Thursday, September 11, 2008


Shane responded to a question that I left on his blog about being pragmatic in his approach to evangelism. It put him on the defensive a little bit. I thought it was an innocent question.

Before continuing, know that I admire Shane. His writings are what really inspired me to start this blog. We are very much alike, and I agree with most of what he writes. I am very excited that he has returned to blogging at the WesleyReport after a long absense from his old blog, which has been taken over by a cyber-squatter. Too much information, maybe, so let's put that rabbit back in the cage. Needless to say, I think Shane is great. I am not angry at Shane. I just disagree with Shane on this topic.

Be sure to read his entire post, but here is one excerpt:

"Does the average person give a crap about the Wesleyan Quadrilateral? (No offense to the late Albert Outler. I actually like the WQ.) How much does Disciple Bible Study appeal to the average single mom? Don't worry, I'm not knocking theology and academic-style Bible study, but when all is said and done, I don't want to face God and tell him that I didn't win any souls, heal any sick, or cast out any demons but I sure taught a lot of inner-city kids about the Q document.

Give me a break."

I'm all for evangelism. We live in a fallen world that desperately needs to hear the truth of the gospel. There are real people with real hopes and real dreams and real hurts. I remember more than a few times in my life that I looked out my old bedroom window and apartment window and teared up over the number of cars that drove by. Each car represented a person or people that were going through motions, trying to make it in life. Some may have been outwardly successful, some may have been down on their luck. Regardless of their status, the people in those cars were real people that need to hear and respond to the real gospel. And then I began to think about those that don't have vehicles. The homeless. The lonely widow sitting at home with nobody to talk to. The single mom who had her car reposessed and needs to go the store for milk but can't.

I'm all for evangelism. My wife is into reality television, and although I can't stand it, I watch with her sometimes. There are moments when I become angry at what I see, to the point that my wife thinks I'm too judgmental. But there are other times when I see the lives that people are living,and my heart breaks for them. How badly they need to hear and respond to the gospel! How badly I need to continually be reminded and be responsive to the gospel!

But it is wrong to present a Gospel Lite message so that it will be more effective. It is wrong to fill the church with people by telling them how to Be a Better You or how to have Your Best Life Now or Experience God or how to live A Purpose Driven Life or how to relate movies to one's spiritual life. It is wrong to evangelize people by telling them what they want to hear. It is wrong to spread the gospel but leave out our sinfulness, God's Holiness, and our desperate need of a Savior. It is wrong to preach and teach about Christ and leave out the Cross. It is wrong to reduce the Bible and the Gospel to a self help book on tape series. Yet, this method works and is being deployed by mega churches all over the country. And people are responding. It works. It's pragmatic. It's wrong!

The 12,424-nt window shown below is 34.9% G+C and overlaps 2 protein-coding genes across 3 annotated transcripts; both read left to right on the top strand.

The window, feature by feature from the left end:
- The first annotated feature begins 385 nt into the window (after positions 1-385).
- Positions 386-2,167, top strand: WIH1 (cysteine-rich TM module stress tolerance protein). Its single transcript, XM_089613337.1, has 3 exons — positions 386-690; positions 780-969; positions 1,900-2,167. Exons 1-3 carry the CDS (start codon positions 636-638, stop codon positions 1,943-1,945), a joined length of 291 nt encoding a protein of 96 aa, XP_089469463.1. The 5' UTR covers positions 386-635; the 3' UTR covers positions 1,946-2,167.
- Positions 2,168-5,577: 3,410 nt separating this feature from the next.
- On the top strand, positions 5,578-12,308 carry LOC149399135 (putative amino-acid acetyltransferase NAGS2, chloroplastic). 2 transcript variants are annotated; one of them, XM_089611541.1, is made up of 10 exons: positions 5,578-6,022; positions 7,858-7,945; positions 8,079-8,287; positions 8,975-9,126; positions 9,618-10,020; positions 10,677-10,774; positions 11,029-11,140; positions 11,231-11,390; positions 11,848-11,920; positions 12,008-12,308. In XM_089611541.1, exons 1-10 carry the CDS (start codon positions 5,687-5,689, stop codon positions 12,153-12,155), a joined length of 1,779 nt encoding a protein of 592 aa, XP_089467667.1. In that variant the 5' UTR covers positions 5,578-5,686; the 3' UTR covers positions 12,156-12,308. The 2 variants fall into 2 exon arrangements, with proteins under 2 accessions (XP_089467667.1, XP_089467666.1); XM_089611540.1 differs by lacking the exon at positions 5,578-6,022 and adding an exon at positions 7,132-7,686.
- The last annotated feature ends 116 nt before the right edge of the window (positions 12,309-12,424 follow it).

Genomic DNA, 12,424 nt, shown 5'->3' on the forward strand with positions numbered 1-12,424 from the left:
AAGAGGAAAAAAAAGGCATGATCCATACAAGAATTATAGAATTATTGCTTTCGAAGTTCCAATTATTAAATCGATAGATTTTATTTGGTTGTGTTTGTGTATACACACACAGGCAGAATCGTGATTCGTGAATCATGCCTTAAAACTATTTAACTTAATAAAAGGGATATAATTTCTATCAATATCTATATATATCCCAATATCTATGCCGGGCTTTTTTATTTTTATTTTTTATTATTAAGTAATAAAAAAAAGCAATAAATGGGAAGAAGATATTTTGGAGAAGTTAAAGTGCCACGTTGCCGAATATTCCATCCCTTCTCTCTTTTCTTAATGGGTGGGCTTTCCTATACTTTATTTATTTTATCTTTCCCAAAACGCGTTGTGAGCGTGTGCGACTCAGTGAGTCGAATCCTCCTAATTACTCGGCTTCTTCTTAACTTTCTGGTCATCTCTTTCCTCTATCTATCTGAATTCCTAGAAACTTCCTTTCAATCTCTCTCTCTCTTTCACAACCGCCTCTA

I don't want face God and say that I helped fill seats in a Sunday School class or a pew in church or even pack a church by only telling part of His message.

I don't have the responsibility to make the message of the gospel relevant. There is nothing more relevant to our culture today. The problem is not with the message or (necessarily) the messenger. The problem is that the receiver of the message doesn't naturally want to hear it. They only hear foolishness. The message of the gospel is timeless and applies to all cultures for all times. When people respond to a message "that works", what are they responding to? The call of the Holy Spirit or the emotional appeal of a message that is only half true and personally appealing to them?

"Therefore, since through God's mercy we have this ministry, we do not lose heart. Rather, we have renounced secret and shameful ways; we do not use deception, nor do we distort the word of God. On the contrary, by setting forth the truth plainly we commend ourselves to every man's conscience in the sight of God. And even if our gospel is veiled, it is veiled to those who are perishing. The god of this age has blinded the minds of unbelievers, so that they cannot see the light of the gospel of the glory of Christ, who is the image of God. For we do not preach ourselves, but Jesus Christ as Lord, and ourselves as your servants for Jesus' sake." 2 Corinthians 4:1-5

And what do we do with those that respond positively to the gospel? Do we tell them to read the Bible and let it speak to them, without any guidance? Do we even tell them to read the Bible? Maybe we tell them that whatever they feel God is telling them is the truth, because that is what will work for them.

I say "No Way." Being able to read, interpret, and apply what the scripture teaches, as well as having some knowledge of theology are very important for spiritual growth. False and heretical teachings are rampant within the church today, and it is important to take the responsibility upon yourself to learn and guard your heart against it. New believers can't do this unless they are taught. If we don't take the responsibility to teach doctrine, it leaves open the potential for very misguided if well intentioned views of God.

I am teaching a Sunday School class for college students. I am basing the class loosely on the book Knowing Scripture. There are many Christians who say they would read the Bible, but just don't know how, or where to start. This study teaches why and how we should read and interpret scripture. I have been criticized by some close to me that say this material is too deep for college students. They want a class that speaks to them where they are. We should make the class more relevant by having topics that they feel are relevant. Knowing God's Will, Dating, Sex, coping with Stress, Time Management, and Money. Studying Scripture would be relevant for seminary students, but not for the average college student.

Not relevant? Really? Biblical illiteracy among Christians is staggering, and comments such as these are a contributing factor. Being able to read, comprehend, and apply scripture is a foundation that all other topics must be based on. Every Christian has the responsibility to not only read the Bible, but to study it and make life applications. Relevancy has become confused with priority. Since it has a low priority it is seen as less important.